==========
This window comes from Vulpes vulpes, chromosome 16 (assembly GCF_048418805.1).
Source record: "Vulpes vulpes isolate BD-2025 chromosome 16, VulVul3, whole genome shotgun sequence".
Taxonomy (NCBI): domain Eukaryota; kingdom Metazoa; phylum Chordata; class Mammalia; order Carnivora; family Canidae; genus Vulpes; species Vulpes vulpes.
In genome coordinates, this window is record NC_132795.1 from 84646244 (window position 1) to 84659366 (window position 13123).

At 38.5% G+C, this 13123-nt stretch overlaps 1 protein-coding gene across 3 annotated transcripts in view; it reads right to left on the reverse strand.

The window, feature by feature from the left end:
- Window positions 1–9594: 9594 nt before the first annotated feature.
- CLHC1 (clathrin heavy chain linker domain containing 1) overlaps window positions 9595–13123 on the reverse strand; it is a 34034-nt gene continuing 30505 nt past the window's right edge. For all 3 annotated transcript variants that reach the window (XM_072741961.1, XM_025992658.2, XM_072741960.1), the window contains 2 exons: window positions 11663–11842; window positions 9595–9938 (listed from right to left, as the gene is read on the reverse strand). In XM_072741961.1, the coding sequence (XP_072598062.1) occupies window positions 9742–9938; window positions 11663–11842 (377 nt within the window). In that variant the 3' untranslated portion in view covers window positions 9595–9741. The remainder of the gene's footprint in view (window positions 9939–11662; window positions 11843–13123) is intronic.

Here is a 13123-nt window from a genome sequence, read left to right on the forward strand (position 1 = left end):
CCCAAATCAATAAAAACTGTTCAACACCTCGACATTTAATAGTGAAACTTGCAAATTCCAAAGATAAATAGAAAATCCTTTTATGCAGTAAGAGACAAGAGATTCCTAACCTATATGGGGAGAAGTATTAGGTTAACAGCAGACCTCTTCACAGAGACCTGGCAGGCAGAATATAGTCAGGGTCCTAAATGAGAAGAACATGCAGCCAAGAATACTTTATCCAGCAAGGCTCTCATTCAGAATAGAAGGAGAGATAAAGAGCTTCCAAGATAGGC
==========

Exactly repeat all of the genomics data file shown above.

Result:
This window comes from Vulpes vulpes, chromosome 16 (assembly GCF_048418805.1).
Source record: "Vulpes vulpes isolate BD-2025 chromosome 16, VulVul3, whole genome shotgun sequence".
Taxonomy (NCBI): domain Eukaryota; kingdom Metazoa; phylum Chordata; class Mammalia; order Carnivora; family Canidae; genus Vulpes; species Vulpes vulpes.
In genome coordinates, this window is record NC_132795.1 from 84646244 (window position 1) to 84659366 (window position 13123).

At 38.5% G+C, this 13123-nt stretch overlaps 1 protein-coding gene across 3 annotated transcripts in view; it reads right to left on the reverse strand.

The window, feature by feature from the left end:
- Window positions 1–9594: 9594 nt before the first annotated feature.
- CLHC1 (clathrin heavy chain linker domain containing 1) overlaps window positions 9595–13123 on the reverse strand; it is a 34034-nt gene continuing 30505 nt past the window's right edge. For all 3 annotated transcript variants that reach the window (XM_072741961.1, XM_025992658.2, XM_072741960.1), the window contains 2 exons: window positions 11663–11842; window positions 9595–9938 (listed from right to left, as the gene is read on the reverse strand). In XM_072741961.1, the coding sequence (XP_072598062.1) occupies window positions 9742–9938; window positions 11663–11842 (377 nt within the window). In that variant the 3' untranslated portion in view covers window positions 9595–9741. The remainder of the gene's footprint in view (window positions 9939–11662; window positions 11843–13123) is intronic.

Here is a 13123-nt window from a genome sequence, read left to right on the forward strand (position 1 = left end):
CCCAAATCAATAAAAACTGTTCAACACCTCGACATTTAATAGTGAAACTTGCAAATTCCAAAGATAAATAGAAAATCCTTTTATGCAGTAAGAGACAAGAGATTCCTAACCTATATGGGGAGAAGTATTAGGTTAACAGCAGACCTCTTCACAGAGACCTGGCAGGCAGAATATAGTCAGGGTCCTAAATGAGAAGAACATGCAGCCAAGAATACTTTATCCAGCAAGGCTCTCATTCAGAATAGAAGGAGAGATAAAGAGCTTCCAAGATAGGC